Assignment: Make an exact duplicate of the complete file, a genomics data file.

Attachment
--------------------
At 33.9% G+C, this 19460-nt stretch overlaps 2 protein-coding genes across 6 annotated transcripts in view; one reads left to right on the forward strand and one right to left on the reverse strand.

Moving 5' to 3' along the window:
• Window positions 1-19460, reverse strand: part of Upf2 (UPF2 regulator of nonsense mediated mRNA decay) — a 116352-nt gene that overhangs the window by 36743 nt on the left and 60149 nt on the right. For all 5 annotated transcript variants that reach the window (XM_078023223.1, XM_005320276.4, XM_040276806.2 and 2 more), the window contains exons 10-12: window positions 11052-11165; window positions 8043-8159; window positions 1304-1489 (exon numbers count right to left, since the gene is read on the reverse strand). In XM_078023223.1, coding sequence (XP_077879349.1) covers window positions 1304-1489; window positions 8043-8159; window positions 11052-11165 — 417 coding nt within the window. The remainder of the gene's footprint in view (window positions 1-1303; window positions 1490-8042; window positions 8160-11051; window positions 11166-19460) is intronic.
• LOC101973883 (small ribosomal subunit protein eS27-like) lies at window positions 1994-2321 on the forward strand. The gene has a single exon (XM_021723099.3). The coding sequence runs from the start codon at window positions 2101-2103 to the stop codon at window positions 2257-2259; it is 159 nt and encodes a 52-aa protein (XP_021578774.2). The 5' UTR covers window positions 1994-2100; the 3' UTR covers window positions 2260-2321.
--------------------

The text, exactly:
At 33.9% G+C, this 19460-nt stretch overlaps 2 protein-coding genes across 6 annotated transcripts in view; one reads left to right on the forward strand and one right to left on the reverse strand.

Moving 5' to 3' along the window:
• Window positions 1-19460, reverse strand: part of Upf2 (UPF2 regulator of nonsense mediated mRNA decay) — a 116352-nt gene that overhangs the window by 36743 nt on the left and 60149 nt on the right. For all 5 annotated transcript variants that reach the window (XM_078023223.1, XM_005320276.4, XM_040276806.2 and 2 more), the window contains exons 10-12: window positions 11052-11165; window positions 8043-8159; window positions 1304-1489 (exon numbers count right to left, since the gene is read on the reverse strand). In XM_078023223.1, coding sequence (XP_077879349.1) covers window positions 1304-1489; window positions 8043-8159; window positions 11052-11165 — 417 coding nt within the window. The remainder of the gene's footprint in view (window positions 1-1303; window positions 1490-8042; window positions 8160-11051; window positions 11166-19460) is intronic.
• LOC101973883 (small ribosomal subunit protein eS27-like) lies at window positions 1994-2321 on the forward strand. The gene has a single exon (XM_021723099.3). The coding sequence runs from the start codon at window positions 2101-2103 to the stop codon at window positions 2257-2259; it is 159 nt and encodes a 52-aa protein (XP_021578774.2). The 5' UTR covers window positions 1994-2100; the 3' UTR covers window positions 2260-2321.